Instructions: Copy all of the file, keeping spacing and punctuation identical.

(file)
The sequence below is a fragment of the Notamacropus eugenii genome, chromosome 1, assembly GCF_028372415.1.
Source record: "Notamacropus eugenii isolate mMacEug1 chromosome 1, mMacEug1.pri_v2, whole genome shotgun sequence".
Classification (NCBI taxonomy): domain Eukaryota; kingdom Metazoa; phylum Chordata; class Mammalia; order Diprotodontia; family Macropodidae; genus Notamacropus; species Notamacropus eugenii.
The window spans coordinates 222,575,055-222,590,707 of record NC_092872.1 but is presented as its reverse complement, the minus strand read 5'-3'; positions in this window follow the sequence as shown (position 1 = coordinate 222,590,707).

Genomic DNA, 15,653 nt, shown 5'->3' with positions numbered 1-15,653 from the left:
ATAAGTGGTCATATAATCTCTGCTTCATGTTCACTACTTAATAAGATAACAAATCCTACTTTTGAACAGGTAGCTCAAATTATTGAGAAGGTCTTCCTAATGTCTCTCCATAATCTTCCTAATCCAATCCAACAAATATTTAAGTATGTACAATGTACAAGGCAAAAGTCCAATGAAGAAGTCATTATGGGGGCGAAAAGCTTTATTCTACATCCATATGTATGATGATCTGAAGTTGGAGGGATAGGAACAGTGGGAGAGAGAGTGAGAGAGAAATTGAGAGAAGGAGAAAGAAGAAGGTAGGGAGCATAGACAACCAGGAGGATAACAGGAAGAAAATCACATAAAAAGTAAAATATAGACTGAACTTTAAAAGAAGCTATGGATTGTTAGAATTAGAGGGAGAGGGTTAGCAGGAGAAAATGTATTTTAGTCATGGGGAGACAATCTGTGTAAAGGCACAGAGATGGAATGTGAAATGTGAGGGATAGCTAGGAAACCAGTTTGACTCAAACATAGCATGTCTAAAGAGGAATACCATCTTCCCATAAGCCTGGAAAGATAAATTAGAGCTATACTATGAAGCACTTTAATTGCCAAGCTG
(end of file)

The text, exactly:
The sequence below is a fragment of the Notamacropus eugenii genome, chromosome 1, assembly GCF_028372415.1.
Source record: "Notamacropus eugenii isolate mMacEug1 chromosome 1, mMacEug1.pri_v2, whole genome shotgun sequence".
Classification (NCBI taxonomy): domain Eukaryota; kingdom Metazoa; phylum Chordata; class Mammalia; order Diprotodontia; family Macropodidae; genus Notamacropus; species Notamacropus eugenii.
The window spans coordinates 222,575,055-222,590,707 of record NC_092872.1 but is presented as its reverse complement, the minus strand read 5'-3'; positions in this window follow the sequence as shown (position 1 = coordinate 222,590,707).

Genomic DNA, 15,653 nt, shown 5'->3' with positions numbered 1-15,653 from the left:
ATAAGTGGTCATATAATCTCTGCTTCATGTTCACTACTTAATAAGATAACAAATCCTACTTTTGAACAGGTAGCTCAAATTATTGAGAAGGTCTTCCTAATGTCTCTCCATAATCTTCCTAATCCAATCCAACAAATATTTAAGTATGTACAATGTACAAGGCAAAAGTCCAATGAAGAAGTCATTATGGGGGCGAAAAGCTTTATTCTACATCCATATGTATGATGATCTGAAGTTGGAGGGATAGGAACAGTGGGAGAGAGAGTGAGAGAGAAATTGAGAGAAGGAGAAAGAAGAAGGTAGGGAGCATAGACAACCAGGAGGATAACAGGAAGAAAATCACATAAAAAGTAAAATATAGACTGAACTTTAAAAGAAGCTATGGATTGTTAGAATTAGAGGGAGAGGGTTAGCAGGAGAAAATGTATTTTAGTCATGGGGAGACAATCTGTGTAAAGGCACAGAGATGGAATGTGAAATGTGAGGGATAGCTAGGAAACCAGTTTGACTCAAACATAGCATGTCTAAAGAGGAATACCATCTTCCCATAAGCCTGGAAAGATAAATTAGAGCTATACTATGAAGCACTTTAATTGCCAAGCTG